Magic Choral Trick #324 More About the ‘ee’ Vowel

If you’re new to caring deeply about vowels, the long ‘e’ (‘ee’) is the place to start.

And for those of you who read my original post back in November 2011, this is a gentle reminder.

If you say ‘ee’ to yourself a few times and pay attention to what your tongue is up to, you’ll notice that it tightens, and then tightens some more – because in English, ‘ee’ is not just ‘ee’. There’s always a ‘yuh’ at the back end of the vowel, and our tongues, knowing this, gradually tense up, then lurch into the full stoppage that is the ‘y’.

This not only makes it difficult to sustain high notes (your tongue is gradually choking you) but the tension tends to create flatness in the pitch, and harshness in the tone.

Typically the tension when singing an ‘ee’ vowel will be felt as tightness in the back third of the tongue.

However, as much as these are physical symptoms, the fix is in the retraining of the mind. First, you need to become conscious of the vowel every time you sing it. This step alone can take a chorus months or even years to master. But the Director can assist with this initially by having a hand signal to remind singers to keep this particular vowel tall and relaxed.

I drill vowels during warm up, and have the chorus use the same vowel-specific hand gestures as I use. This imprints the vowel, and the way to sing it, more quickly than having me be the only one using the signals.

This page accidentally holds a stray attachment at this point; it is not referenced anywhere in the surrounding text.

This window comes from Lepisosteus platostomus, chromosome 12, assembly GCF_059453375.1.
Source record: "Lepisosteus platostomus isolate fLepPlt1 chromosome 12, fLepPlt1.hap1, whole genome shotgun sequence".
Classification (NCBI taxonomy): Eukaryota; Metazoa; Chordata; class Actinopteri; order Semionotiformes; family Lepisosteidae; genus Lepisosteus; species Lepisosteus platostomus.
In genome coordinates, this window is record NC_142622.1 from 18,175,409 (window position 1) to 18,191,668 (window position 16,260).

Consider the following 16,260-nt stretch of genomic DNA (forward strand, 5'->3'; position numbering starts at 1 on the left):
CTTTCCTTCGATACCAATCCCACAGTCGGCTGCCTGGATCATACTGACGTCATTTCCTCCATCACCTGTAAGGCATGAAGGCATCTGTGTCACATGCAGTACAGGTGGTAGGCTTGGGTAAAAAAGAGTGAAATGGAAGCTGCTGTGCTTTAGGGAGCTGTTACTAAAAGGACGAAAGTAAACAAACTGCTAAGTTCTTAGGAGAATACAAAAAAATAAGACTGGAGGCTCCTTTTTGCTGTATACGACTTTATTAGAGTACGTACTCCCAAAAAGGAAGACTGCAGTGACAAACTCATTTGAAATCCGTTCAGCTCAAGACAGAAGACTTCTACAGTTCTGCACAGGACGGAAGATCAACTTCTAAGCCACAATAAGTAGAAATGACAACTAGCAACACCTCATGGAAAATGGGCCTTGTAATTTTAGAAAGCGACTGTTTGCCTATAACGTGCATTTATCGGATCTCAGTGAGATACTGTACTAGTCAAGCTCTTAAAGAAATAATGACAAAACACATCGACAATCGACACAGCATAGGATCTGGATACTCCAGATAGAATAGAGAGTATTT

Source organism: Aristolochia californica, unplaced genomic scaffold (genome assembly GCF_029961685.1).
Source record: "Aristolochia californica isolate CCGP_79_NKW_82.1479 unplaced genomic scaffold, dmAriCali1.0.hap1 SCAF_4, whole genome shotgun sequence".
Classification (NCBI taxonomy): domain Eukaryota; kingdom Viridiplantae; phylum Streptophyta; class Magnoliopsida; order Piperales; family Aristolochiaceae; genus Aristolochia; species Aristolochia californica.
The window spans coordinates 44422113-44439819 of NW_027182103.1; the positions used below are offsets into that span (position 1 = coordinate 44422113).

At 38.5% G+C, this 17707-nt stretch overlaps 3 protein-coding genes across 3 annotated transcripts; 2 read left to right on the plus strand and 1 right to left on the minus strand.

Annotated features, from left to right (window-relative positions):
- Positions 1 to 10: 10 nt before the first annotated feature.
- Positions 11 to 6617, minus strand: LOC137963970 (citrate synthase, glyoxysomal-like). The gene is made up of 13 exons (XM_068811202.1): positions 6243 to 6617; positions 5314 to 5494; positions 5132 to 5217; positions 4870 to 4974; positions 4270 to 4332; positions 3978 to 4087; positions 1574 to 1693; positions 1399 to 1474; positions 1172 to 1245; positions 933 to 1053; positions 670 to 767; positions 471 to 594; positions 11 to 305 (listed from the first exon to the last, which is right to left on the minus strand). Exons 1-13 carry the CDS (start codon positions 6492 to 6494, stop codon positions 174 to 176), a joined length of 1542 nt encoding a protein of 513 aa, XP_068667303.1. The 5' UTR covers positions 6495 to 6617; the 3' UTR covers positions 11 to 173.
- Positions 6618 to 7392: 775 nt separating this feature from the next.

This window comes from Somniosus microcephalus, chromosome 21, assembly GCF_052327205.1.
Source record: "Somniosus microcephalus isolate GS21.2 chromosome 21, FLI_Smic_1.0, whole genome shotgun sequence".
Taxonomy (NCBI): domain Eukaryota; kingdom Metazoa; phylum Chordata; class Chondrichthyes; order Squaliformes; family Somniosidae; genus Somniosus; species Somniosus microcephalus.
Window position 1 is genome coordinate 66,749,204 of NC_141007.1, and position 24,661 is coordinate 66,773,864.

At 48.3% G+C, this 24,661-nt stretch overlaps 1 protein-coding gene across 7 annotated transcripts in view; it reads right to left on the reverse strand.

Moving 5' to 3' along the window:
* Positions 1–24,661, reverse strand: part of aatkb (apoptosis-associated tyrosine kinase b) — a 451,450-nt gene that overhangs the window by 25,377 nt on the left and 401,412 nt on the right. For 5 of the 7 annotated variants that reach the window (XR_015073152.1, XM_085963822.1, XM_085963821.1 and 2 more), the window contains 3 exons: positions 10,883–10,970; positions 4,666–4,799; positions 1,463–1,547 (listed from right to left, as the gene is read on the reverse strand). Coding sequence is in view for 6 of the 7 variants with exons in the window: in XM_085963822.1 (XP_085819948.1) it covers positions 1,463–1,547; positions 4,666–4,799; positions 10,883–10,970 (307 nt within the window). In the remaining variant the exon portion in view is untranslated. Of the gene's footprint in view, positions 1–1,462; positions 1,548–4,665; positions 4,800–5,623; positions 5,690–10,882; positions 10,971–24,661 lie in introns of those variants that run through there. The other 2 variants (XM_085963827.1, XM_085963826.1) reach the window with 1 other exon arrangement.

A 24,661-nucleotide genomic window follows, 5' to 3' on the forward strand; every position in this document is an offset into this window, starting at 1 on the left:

These three hints about singing ‘ee’ are from my original post:

1. First of all, ‘ee’ needs to be sung through the width/shape of ‘eu’ as in the French word ‘peu’
2. The tongue needs to be relaxed forward (think stupid stupid stupid) so that the tip of the tongue touches the bottom of the back of the lower front teeth (at the gum line)
3. The back teeth need to be apart – about the distance of a tic tac on its end. I sometimes ask the singers to stick a finger into the side of their cheek – right where the back teeth meet – to keep the teeth apart.

The major mental task here is to think of only the first part of the sound as you are sustaining the ‘ee’ – and not allow the thought of the ‘yuh’ until the cut off.

Here’s the original post:

About janetkidd

I've been waving my arms in front of choirs now for more than 35 years - and these are descriptions of all the very best things I've learned. I direct a Women's Competitive Barbershop Chorus, a Men's Competitive Barbershop Chorus, a Med School choir, and for a few weeks each year - Big Choir (about 100 voices) - which performs at an annual fundraising concert. Hope at least some of these Choral Magic Tricks will be useful to you - and thanks for reading. Janet

Posted on January 10, 2015, in Uncategorized and tagged , , , , , . Bookmark the permalink. Leave a comment.

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